team of three men on top of a mountain with a red silhouette circle around the leader

In our “Webinars for the Workplace” series, I will be sharing three helpful webinars on a specific topic related to career and the workplace. I encourage you to watch the webinars by clicking on the links I attached to the webinar titles in each section. However, if you can’t find the time to watch, but still want to gain valuable information, read an overview of the webinars below!

Today, I’ll be sharing three webinars on leadership and approaches you can take to be a respected, effective leader. Be sure to take a look at the Bonus Content to find an inspirational TED Talk titled “Why Good Leaders Make You Feel Safe.”


Webinar Title: “The Leader You Want to Be”

Channel: Harvard Business Review

Speaker: Amy Jen Su, co-founder and managing partner of Paravis Partners, an executive coaching and leadership development firm, and successful author and co-author

Released on: February 4, 2020

Length: 59:14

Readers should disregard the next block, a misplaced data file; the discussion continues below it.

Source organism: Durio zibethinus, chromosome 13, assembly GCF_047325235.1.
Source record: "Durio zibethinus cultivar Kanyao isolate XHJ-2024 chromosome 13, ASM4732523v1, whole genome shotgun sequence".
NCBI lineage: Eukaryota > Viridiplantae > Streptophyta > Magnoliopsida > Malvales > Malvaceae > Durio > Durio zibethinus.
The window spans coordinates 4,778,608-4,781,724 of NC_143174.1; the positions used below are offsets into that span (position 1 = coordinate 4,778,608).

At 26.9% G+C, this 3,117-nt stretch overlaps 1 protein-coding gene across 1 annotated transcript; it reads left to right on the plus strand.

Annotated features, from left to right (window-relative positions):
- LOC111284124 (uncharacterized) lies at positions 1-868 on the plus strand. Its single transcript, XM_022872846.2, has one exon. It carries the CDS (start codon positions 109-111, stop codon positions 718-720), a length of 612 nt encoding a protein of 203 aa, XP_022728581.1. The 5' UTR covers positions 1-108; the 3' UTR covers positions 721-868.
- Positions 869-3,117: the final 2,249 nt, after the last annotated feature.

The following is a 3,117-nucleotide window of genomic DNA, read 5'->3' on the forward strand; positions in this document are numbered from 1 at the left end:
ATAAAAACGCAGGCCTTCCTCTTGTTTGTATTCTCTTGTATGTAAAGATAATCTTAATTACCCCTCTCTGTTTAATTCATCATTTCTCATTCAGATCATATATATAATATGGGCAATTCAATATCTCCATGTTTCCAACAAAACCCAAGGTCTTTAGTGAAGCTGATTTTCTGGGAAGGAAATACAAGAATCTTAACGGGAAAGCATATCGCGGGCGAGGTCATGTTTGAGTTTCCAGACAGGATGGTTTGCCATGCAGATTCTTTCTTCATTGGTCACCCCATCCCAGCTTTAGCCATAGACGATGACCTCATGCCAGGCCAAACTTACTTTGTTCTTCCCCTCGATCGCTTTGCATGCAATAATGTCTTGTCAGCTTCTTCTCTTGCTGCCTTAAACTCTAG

Summary: Amy shares a holistic, yet hands-on approach to increasing a leader’s time, capacity, energy, and impact with less stress. She talks about how we are all Leader A and Leader B at different times. Leader A has a broader perspective (as in, they consider their strengths and weaknesses on a broader scale, they are teachable despite their position, etc.) and meets with their best self. Leader B, however, wakes up on the wrong side of the bed, has a narrow perspective, and their best self isn’t present. Amy says there are five essential principles (like power and presence) that can be used to optimize the ratio of Leader A to B; she shares tips for what we can do, regarding the principles, to get back on track when the ratio is off. Amy gives a toolbox for how to be an effective Leader A, with tools like the purpose equation, the 2×2 matrix, and reflection questions. She also says there are voices all Leader A’s need, such as character, connection, and clarity.